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Young scientists invited to 'Hatch the Past' at Natural History Museum

staff report • Apr 4, 2013 at 8:40 AM

JOHNSON CITY — Children have a chance to learn about science, visit exhibits, have fun completing hands-on activities, and earn a souvenir patch during “Hatching the Past” Patch Programs at the East Tennessee State University and General Shale Brick Natural History Museum and Visitor Center at the Gray Fossil Site.

These activities allow young scientists to explore exhibit concepts through unique experiments and experiences. Any child can attend, and all activities are based on age groups.

“The ‘Hatching the Past’ Patch Programs are a great way to introduce children to the environment in which dinosaurs lived, the way they defended themselves, and the way they cared for their young,” said Sarah Mullersman, education coordinator at the museum. “We also introduce children to the field of paleontology and teach them about fossils. While these programs are very educational, they are also a lot of fun.”

“Hatching the Past” Patch Programs will be held on the following Saturdays: April 6 from 10:30 to 11:30 a.m., for fourth- and fifth-graders; May 4 from 10 to 11:30 a.m., for pre-kindergartners and kindergartners, and from 2 to 3:30 p.m., for first- through third-graders; and May 18 from 10 to 11:30 a.m., for first- through third-graders, and from and 2 to 3:30 p.m., for fourth- and fifth-graders.

All age groups will tour the “Hatching the Past” exhibit with a Patch Program instructor.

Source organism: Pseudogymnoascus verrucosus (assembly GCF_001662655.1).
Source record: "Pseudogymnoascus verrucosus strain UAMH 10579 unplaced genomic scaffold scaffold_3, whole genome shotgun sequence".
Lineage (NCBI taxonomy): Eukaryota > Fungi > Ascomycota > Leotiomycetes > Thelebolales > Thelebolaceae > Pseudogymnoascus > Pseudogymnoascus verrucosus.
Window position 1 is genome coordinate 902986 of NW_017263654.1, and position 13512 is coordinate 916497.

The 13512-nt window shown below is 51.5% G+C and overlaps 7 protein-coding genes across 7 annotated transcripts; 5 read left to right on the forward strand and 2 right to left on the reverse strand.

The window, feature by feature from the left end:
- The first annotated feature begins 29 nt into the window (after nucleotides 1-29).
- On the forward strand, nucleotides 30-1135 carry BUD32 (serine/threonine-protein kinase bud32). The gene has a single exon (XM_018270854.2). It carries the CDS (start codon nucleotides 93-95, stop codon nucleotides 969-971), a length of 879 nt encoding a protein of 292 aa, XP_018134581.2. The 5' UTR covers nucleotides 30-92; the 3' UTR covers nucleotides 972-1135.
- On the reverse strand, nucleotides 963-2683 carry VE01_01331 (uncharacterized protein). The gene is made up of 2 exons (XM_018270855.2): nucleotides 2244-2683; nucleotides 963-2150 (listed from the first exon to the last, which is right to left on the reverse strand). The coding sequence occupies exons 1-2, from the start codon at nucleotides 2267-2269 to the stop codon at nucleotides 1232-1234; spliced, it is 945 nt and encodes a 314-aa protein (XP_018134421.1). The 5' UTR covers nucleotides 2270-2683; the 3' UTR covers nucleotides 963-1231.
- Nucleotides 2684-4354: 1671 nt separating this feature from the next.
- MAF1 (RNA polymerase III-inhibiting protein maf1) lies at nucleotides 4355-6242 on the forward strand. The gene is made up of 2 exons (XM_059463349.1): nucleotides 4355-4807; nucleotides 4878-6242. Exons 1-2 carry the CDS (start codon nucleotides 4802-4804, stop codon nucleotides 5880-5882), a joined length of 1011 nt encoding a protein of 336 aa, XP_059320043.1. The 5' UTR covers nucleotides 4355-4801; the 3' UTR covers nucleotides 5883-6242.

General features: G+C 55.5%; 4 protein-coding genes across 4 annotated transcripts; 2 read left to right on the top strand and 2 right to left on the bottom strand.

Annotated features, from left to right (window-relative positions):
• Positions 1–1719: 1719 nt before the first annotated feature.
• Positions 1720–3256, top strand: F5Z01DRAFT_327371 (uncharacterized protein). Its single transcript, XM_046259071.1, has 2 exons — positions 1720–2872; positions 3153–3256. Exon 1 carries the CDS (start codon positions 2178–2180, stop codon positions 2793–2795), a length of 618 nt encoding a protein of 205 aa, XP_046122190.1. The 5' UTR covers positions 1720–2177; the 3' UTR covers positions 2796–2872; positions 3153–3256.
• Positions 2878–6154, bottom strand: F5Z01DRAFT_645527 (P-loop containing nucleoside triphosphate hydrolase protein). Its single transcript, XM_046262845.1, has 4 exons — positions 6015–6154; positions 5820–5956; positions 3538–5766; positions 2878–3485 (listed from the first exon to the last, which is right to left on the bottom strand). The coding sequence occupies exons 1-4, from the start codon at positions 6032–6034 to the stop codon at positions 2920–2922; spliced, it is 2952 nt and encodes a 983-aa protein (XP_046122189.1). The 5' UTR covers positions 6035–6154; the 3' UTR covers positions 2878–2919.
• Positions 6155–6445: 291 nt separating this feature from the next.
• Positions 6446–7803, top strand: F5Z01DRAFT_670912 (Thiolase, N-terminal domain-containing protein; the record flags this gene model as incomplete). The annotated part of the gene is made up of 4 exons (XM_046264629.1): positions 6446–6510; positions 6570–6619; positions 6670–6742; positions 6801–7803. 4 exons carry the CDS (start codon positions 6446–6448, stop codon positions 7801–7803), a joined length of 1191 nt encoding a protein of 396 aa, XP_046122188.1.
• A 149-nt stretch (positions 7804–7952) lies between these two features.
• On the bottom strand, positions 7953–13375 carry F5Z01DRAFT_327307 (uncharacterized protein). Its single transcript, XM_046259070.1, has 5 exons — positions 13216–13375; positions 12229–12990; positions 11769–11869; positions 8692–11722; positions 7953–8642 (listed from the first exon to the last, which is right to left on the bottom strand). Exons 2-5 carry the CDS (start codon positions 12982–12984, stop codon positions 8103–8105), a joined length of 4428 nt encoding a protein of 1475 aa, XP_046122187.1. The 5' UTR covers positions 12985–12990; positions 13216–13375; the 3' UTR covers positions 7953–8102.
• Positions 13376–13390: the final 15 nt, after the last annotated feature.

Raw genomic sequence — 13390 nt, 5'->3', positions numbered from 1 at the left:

Pre-K and kindergarten-aged children will explore “Dino Defense.” They will create a dinosaur with many defenses to protect against predators like T-Rex. During the “Dinosaurs of a Feather” activity, kids will learn about paleontologists discovering more and more feathered dinosaurs, create their own feathered dinosaurs, and describe how those feathers were used.

First- through third-graders will participate in “Fossil Formation Games.” Because baby dinosaurs found inside the eggs are rare, kids will play a game to find out why some ancient animals were preserved as fossils, and some were not. They will also have fun doing the “Egg Smash Experiment.” Scientists know some dinosaurs sat over their eggs — but how did the eggs stand the weight? Participants will test the strength of chicken eggs to find out how much weight they can take.

Fourth- and fifth-graders will learn about famous dinosaur nest sites found in the western United States and find out what can be inferred about dinosaur behavior from the bones and shells alone in “Egg Nest.” These students will also participate in the “Egg Smash Experiment.”

Patch Programs are $15 and include all activity materials, museum admission, and a keepsake patch.

The museum is open from 9 a.m. to 5 p.m., Tuesday through Saturday. For more information or special assistance for those with disabilities, call (866) 202-6223.

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